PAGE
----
Nuke Intro Series

These set of tutorials Introduce you to Nuke by The Foundry. One of the best compositing packages available.

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    A basic Introduction to what Nuke the node-based compositing package from The Foundry is, about compositing and how to get a copy of this tool for personnel learning.

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    A introduction for those who have never used Nuke, here I show you the basics of the interface and how to customise it.

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    One of the main strengths of Nuke is its ability to directly work with image channels. In this video I show what exactly channels are and how they are stored within an image. This is one of the most basic concepts you should know before you understand the benefit of using Nuke.

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    This tutorial goes a little more in depth to show you what Images and channels are, and how to access those in Nuke's UI.

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    This video shows how to create new channels within Nuke. Once the different channels are created, I show how to display specific channel within the viewer.\nAssigning and displaying channels is one of those things that causes a lot of confusion in people who are very new to Nuke or have come from any other compositing package. Hopefully these videos will clear a few of those doubts.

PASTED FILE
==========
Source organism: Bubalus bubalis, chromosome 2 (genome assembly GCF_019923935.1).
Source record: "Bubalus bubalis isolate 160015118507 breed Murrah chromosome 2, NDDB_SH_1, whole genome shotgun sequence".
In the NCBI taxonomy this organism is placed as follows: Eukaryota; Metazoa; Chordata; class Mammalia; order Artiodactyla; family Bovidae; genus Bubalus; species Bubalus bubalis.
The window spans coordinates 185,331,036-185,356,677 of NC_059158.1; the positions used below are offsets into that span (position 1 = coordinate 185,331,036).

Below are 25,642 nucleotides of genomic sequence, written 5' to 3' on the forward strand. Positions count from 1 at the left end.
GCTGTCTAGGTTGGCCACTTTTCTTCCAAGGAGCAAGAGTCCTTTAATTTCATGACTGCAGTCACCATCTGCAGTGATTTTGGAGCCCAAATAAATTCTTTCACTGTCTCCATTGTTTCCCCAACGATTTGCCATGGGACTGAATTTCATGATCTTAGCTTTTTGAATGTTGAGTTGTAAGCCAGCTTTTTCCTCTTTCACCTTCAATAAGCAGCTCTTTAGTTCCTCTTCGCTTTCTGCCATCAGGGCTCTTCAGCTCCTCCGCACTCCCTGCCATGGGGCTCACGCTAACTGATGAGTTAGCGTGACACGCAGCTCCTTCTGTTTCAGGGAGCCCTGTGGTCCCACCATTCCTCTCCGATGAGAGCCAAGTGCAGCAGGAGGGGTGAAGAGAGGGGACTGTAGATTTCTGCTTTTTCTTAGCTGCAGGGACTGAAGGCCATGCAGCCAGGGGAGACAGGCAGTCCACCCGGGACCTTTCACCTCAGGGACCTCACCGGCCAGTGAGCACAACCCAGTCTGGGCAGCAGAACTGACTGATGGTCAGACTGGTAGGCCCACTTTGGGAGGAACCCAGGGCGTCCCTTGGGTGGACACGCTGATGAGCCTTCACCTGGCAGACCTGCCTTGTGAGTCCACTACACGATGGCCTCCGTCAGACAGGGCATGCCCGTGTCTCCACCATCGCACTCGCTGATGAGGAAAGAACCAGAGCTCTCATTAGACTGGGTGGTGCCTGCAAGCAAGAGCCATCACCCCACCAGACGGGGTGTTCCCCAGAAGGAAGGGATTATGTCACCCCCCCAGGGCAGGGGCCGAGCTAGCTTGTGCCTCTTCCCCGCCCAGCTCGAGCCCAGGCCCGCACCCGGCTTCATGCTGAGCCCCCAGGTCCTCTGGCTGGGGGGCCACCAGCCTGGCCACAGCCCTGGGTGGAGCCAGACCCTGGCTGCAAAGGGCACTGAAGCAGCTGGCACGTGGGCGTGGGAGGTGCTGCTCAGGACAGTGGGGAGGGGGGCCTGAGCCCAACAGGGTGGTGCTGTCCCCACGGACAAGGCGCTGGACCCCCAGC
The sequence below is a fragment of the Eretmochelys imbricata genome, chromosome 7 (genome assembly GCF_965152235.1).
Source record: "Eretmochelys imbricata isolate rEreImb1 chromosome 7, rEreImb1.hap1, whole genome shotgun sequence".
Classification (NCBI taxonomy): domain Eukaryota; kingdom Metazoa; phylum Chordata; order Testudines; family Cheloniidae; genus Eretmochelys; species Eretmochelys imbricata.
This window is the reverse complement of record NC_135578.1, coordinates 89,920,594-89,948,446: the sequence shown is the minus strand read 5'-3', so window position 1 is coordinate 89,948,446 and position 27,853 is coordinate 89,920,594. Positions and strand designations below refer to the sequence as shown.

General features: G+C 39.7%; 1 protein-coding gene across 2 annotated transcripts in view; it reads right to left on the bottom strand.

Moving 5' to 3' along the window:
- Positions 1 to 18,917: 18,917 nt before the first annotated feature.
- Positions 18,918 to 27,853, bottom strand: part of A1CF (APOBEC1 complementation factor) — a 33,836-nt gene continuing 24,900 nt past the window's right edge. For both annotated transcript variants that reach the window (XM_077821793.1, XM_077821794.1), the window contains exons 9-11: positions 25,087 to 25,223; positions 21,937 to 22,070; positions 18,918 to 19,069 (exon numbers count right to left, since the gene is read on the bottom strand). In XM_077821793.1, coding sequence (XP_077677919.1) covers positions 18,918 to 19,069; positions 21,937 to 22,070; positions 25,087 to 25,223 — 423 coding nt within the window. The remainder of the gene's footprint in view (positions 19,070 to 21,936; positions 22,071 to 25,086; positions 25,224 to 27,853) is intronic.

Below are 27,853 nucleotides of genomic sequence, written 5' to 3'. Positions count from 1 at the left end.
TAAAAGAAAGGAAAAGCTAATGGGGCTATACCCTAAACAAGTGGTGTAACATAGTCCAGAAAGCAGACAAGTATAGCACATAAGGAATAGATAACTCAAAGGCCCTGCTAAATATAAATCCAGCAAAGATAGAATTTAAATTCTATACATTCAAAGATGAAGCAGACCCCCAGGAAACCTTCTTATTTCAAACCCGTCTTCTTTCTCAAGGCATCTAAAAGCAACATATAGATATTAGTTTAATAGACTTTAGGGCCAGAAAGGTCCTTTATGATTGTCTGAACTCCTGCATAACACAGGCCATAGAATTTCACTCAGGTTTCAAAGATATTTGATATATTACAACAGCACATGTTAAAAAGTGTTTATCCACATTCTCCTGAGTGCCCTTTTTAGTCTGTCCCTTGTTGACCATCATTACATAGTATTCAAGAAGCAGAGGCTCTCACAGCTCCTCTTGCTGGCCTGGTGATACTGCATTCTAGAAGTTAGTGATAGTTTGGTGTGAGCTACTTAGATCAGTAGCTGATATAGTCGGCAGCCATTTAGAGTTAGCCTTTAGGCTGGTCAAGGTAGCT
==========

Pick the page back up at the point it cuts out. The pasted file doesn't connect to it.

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    The previous video showed how to create custom channels in nuke and assign any values you want into them. But the entire channel in the previous video was filled with a constant value. In this video we take that idea a bit further to create new channels but fill them with custom information in the form of shapes drawn with the Roto tools.

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    This video demonstrates how to work with channels, from basic adding, removing, splitting, merging, copying and shuffling. This will help anyone take full advantage of nuke's capabilities as a compositing package.

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    This tutorial walks you through the simple steps of creating a new project in Nuke and the basic settings that are useful.